Deep inversions in the Rogue, Umpqua, Illinois and Applegate Valleys held low clouds all day, like a lake caught in between mountains. The clouds contain moisture (and colder air in and below them), so the temperatures above the inversion are warmer and don’t mix well under high pressure.
As the high pressure zone moves eastward, the flow will push slightly stronger winds over the low cloud deck, and mix it up on the edges. This will help to break up the clouds in the afternoons on Friday, Saturday, Sunday and Monday…at least allowing for some sunshine to mix in.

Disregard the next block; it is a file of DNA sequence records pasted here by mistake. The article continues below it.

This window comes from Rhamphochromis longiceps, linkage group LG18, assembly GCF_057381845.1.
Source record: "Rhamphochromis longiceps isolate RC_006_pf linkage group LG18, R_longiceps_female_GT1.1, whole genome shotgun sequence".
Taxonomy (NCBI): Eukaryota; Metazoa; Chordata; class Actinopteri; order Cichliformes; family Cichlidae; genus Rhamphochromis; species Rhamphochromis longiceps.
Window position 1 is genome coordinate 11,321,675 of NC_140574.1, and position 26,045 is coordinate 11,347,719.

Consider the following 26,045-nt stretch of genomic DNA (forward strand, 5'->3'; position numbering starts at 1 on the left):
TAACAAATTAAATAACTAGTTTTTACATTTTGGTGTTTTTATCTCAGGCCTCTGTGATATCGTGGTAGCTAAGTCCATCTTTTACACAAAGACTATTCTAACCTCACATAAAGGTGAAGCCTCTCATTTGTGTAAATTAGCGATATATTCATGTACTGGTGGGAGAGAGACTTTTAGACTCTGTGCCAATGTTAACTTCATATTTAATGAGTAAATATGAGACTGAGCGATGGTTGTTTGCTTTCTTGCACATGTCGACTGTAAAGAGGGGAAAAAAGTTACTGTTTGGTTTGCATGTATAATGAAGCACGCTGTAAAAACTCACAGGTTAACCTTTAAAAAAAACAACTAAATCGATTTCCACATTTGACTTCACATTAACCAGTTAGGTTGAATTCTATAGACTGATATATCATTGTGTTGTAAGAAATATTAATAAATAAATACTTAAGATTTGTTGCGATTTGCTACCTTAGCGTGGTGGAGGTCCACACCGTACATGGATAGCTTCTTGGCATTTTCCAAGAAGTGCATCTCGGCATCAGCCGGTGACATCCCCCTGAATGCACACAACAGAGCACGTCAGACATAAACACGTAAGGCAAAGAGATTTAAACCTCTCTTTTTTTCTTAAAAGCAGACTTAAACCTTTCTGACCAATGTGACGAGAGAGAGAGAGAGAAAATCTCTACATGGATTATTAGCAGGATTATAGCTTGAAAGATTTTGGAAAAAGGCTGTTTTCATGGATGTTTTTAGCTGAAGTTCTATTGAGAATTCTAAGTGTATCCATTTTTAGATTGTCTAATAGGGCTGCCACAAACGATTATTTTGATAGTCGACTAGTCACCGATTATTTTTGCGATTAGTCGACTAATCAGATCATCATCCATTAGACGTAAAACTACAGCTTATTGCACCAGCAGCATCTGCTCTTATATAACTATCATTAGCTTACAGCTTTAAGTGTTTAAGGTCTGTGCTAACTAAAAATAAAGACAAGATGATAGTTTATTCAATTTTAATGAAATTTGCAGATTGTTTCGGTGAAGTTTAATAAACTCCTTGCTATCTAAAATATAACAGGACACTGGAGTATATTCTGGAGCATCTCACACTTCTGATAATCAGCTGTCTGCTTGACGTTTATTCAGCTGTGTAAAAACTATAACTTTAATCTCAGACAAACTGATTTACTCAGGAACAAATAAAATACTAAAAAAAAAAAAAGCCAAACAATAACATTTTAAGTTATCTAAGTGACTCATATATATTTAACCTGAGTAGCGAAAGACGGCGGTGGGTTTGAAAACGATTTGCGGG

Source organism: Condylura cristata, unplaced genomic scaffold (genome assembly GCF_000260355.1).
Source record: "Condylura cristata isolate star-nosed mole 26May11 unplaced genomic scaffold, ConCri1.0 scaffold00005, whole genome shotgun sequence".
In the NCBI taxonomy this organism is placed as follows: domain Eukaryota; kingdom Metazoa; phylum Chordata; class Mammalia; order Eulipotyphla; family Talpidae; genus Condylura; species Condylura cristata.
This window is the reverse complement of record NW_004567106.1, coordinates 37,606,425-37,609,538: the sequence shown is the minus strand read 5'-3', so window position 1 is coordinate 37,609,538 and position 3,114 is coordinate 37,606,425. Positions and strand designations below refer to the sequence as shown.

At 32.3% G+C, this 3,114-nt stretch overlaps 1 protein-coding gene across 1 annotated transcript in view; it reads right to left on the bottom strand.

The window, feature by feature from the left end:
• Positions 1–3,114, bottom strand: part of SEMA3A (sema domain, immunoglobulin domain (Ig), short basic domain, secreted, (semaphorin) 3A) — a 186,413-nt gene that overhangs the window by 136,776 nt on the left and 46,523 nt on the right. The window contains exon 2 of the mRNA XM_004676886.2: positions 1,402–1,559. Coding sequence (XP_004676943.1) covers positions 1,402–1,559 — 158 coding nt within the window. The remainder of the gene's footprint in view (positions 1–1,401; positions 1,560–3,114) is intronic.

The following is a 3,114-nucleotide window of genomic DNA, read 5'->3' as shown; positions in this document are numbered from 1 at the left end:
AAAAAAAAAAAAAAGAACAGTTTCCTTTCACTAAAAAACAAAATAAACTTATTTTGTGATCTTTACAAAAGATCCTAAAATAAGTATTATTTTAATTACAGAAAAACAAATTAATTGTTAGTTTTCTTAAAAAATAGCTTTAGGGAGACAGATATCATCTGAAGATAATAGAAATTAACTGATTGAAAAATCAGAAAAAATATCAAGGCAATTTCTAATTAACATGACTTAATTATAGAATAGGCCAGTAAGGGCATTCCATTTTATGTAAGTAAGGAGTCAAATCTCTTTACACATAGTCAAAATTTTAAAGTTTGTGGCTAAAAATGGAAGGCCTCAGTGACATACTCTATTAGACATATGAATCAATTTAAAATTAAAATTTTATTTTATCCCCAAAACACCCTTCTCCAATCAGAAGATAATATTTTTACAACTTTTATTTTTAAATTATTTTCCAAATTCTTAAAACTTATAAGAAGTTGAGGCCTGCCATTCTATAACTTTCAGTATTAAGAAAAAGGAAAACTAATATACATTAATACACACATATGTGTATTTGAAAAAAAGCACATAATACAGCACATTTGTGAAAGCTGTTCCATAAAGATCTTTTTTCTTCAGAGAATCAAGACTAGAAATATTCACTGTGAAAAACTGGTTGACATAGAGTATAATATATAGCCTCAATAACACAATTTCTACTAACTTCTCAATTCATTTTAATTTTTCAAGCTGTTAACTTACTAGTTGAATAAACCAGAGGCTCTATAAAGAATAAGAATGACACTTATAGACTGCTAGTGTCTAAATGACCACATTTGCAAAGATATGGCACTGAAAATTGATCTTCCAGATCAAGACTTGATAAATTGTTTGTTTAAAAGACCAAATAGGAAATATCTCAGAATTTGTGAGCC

Areas of valley fog will also be present through Monday, along with building air quality problems. Inversions are notorious for holding the vehicle, industry and wood burning pollution near the valley bottoms. So, the only thing that will clear it out is a storm from the Pacific Ocean or a pocket of very cold air above. Both of those things will happen beginning on Tuesday…and continuing into Thursday.